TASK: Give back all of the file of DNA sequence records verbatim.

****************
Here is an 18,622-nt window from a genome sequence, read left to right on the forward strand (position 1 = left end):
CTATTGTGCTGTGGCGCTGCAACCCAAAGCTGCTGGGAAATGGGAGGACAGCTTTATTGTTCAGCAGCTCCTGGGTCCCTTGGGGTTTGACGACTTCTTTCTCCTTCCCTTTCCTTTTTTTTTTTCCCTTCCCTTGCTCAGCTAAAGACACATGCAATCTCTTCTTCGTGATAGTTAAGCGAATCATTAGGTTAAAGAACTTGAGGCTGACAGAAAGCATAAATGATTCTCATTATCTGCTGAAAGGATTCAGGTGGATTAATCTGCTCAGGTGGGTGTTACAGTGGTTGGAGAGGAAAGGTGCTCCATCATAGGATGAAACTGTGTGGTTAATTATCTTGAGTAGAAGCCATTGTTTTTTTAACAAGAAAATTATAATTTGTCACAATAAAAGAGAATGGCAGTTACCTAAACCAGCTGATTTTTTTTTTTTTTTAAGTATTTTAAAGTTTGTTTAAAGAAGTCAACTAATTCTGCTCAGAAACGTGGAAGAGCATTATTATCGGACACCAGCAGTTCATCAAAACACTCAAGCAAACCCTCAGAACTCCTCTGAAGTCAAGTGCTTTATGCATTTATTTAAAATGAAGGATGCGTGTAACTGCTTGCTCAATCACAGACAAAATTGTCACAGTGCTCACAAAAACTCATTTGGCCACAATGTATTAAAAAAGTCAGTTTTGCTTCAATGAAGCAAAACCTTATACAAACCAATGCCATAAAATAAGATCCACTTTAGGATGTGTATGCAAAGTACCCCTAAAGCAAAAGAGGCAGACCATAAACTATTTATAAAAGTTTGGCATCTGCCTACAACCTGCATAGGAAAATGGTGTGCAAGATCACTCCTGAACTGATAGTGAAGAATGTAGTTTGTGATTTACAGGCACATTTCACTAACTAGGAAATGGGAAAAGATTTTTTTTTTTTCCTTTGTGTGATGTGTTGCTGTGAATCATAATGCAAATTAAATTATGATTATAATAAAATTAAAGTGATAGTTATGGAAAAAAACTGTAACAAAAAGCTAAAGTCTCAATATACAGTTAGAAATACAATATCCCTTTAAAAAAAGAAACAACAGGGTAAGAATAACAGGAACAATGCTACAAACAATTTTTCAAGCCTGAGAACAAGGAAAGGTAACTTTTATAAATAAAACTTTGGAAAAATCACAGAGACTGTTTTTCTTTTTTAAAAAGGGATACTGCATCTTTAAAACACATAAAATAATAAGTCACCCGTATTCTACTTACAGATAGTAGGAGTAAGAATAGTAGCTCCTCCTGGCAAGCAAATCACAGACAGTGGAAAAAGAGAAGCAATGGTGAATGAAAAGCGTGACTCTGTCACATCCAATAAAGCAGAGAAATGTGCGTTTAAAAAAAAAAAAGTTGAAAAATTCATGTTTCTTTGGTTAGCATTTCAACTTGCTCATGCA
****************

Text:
Here is an 18,622-nt window from a genome sequence, read left to right on the forward strand (position 1 = left end):
CTATTGTGCTGTGGCGCTGCAACCCAAAGCTGCTGGGAAATGGGAGGACAGCTTTATTGTTCAGCAGCTCCTGGGTCCCTTGGGGTTTGACGACTTCTTTCTCCTTCCCTTTCCTTTTTTTTTTTCCCTTCCCTTGCTCAGCTAAAGACACATGCAATCTCTTCTTCGTGATAGTTAAGCGAATCATTAGGTTAAAGAACTTGAGGCTGACAGAAAGCATAAATGATTCTCATTATCTGCTGAAAGGATTCAGGTGGATTAATCTGCTCAGGTGGGTGTTACAGTGGTTGGAGAGGAAAGGTGCTCCATCATAGGATGAAACTGTGTGGTTAATTATCTTGAGTAGAAGCCATTGTTTTTTTAACAAGAAAATTATAATTTGTCACAATAAAAGAGAATGGCAGTTACCTAAACCAGCTGATTTTTTTTTTTTTTTAAGTATTTTAAAGTTTGTTTAAAGAAGTCAACTAATTCTGCTCAGAAACGTGGAAGAGCATTATTATCGGACACCAGCAGTTCATCAAAACACTCAAGCAAACCCTCAGAACTCCTCTGAAGTCAAGTGCTTTATGCATTTATTTAAAATGAAGGATGCGTGTAACTGCTTGCTCAATCACAGACAAAATTGTCACAGTGCTCACAAAAACTCATTTGGCCACAATGTATTAAAAAAGTCAGTTTTGCTTCAATGAAGCAAAACCTTATACAAACCAATGCCATAAAATAAGATCCACTTTAGGATGTGTATGCAAAGTACCCCTAAAGCAAAAGAGGCAGACCATAAACTATTTATAAAAGTTTGGCATCTGCCTACAACCTGCATAGGAAAATGGTGTGCAAGATCACTCCTGAACTGATAGTGAAGAATGTAGTTTGTGATTTACAGGCACATTTCACTAACTAGGAAATGGGAAAAGATTTTTTTTTTTTCCTTTGTGTGATGTGTTGCTGTGAATCATAATGCAAATTAAATTATGATTATAATAAAATTAAAGTGATAGTTATGGAAAAAAACTGTAACAAAAAGCTAAAGTCTCAATATACAGTTAGAAATACAATATCCCTTTAAAAAAAGAAACAACAGGGTAAGAATAACAGGAACAATGCTACAAACAATTTTTCAAGCCTGAGAACAAGGAAAGGTAACTTTTATAAATAAAACTTTGGAAAAATCACAGAGACTGTTTTTCTTTTTTAAAAAGGGATACTGCATCTTTAAAACACATAAAATAATAAGTCACCCGTATTCTACTTACAGATAGTAGGAGTAAGAATAGTAGCTCCTCCTGGCAAGCAAATCACAGACAGTGGAAAAAGAGAAGCAATGGTGAATGAAAAGCGTGACTCTGTCACATCCAATAAAGCAGAGAAATGTGCGTTTAAAAAAAAAAAAGTTGAAAAATTCATGTTTCTTTGGTTAGCATTTCAACTTGCTCATGCA